As a Palestinian born in Gaza, artist Taysir Batniji is not authorized to return to the West Bank. Taking cue from Bernd and Hilla Becher who documented disappearing German architecture in Europe during the 1980s, she created a series of photographs of Israeli military towers in Occupied Palestine. It has the same bleak, black and white garishness and the same almost clinical sterility of style, with two major differences. 1) The towers in Palestine are still being used for monitoring the population and 2) Batniji did not physically take the photographs, because she cannot go back. Instead, a Palestinian photographer produced the shots for her.
Some are flawed, blurry, badly framed as individual works. Some of the towers look to be in ruins, some are splattered with paint or are adjacent to the wall of protest graffiti, some are framed in barbed wired fences. As a whole, the series weighs heavy with the nature of architectural arms of control, of one political power establishing authority through these functional totems, ominous both in its military capability and its oppressive symbology. Now on view at London’s Victoria & Albert Museum at the Light from the Middle East exhibit, the series was recently profiled at We Make Money Not Art. See some of the works in the slideshow below.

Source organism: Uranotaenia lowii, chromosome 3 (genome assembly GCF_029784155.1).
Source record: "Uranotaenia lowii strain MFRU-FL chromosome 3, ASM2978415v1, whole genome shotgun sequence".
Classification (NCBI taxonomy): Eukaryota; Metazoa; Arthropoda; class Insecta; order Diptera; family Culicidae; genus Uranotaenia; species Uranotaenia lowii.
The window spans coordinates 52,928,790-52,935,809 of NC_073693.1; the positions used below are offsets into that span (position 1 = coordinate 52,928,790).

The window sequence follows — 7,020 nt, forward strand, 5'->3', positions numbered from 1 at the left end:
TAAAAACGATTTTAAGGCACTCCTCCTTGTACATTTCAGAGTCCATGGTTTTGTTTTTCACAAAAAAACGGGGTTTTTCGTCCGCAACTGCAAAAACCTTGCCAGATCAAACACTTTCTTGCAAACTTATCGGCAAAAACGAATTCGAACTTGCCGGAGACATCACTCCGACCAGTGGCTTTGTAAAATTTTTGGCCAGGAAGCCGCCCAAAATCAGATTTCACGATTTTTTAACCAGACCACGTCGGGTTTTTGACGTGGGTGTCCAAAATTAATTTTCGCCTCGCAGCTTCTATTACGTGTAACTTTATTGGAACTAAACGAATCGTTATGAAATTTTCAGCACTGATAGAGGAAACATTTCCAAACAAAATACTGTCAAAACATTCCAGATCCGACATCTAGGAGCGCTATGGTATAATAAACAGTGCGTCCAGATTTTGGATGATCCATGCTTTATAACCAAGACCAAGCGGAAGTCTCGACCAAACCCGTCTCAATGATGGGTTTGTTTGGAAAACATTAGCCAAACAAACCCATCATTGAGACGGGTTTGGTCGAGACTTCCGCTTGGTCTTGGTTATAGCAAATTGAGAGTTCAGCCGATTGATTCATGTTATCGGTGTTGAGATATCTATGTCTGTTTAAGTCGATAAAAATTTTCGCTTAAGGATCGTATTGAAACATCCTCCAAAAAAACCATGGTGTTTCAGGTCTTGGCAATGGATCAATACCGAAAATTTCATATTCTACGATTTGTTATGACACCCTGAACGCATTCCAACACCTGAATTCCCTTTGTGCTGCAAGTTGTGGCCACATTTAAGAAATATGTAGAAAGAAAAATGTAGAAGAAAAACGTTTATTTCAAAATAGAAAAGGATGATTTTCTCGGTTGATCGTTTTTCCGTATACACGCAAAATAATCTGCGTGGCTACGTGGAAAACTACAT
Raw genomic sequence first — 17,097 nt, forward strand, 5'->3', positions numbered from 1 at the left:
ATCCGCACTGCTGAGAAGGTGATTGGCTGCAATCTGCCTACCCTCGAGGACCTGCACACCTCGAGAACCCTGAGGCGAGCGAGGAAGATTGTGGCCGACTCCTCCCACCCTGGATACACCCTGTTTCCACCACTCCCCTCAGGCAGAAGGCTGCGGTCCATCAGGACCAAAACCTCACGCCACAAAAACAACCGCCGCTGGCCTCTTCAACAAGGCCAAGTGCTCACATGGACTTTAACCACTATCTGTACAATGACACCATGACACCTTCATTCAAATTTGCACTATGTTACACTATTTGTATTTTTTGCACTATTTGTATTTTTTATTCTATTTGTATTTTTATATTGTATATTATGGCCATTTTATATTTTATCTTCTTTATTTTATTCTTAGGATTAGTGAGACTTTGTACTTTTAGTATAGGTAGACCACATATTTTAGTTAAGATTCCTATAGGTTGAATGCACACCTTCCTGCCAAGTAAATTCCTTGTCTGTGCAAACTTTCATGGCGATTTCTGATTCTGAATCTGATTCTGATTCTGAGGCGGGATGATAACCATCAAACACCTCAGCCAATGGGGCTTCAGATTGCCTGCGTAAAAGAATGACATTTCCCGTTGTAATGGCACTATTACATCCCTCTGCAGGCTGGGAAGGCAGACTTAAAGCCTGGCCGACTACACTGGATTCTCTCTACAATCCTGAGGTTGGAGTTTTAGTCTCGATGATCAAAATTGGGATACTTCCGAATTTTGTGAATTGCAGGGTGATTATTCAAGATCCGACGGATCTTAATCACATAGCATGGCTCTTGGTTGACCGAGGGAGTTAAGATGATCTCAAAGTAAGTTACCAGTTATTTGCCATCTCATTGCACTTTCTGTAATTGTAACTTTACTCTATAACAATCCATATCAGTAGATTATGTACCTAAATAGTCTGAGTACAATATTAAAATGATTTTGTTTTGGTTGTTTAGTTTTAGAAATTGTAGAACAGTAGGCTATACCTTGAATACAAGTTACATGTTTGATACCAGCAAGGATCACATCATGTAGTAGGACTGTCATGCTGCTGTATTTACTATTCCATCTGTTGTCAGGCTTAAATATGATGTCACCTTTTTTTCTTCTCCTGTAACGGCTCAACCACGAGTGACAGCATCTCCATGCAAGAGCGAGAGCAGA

Photo credit: Taysir Batniji